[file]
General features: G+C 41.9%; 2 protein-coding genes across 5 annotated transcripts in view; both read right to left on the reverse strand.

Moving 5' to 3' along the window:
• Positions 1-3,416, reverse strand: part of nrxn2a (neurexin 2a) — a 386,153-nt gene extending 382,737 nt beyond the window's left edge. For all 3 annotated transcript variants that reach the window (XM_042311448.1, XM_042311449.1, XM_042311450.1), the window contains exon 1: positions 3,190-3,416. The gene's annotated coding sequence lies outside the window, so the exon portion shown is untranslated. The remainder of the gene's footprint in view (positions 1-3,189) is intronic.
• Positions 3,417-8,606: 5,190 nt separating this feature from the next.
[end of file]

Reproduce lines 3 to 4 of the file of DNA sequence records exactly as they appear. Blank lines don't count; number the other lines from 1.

• Positions 1-3,416, reverse strand: part of nrxn2a (neurexin 2a) — a 386,153-nt gene extending 382,737 nt beyond the window's left edge. For all 3 annotated transcript variants that reach the window (XM_042311448.1, XM_042311449.1, XM_042311450.1), the window contains exon 1: positions 3,190-3,416. The gene's annotated coding sequence lies outside the window, so the exon portion shown is untranslated. The remainder of the gene's footprint in view (positions 1-3,189) is intronic.
• Positions 3,417-8,606: 5,190 nt separating this feature from the next.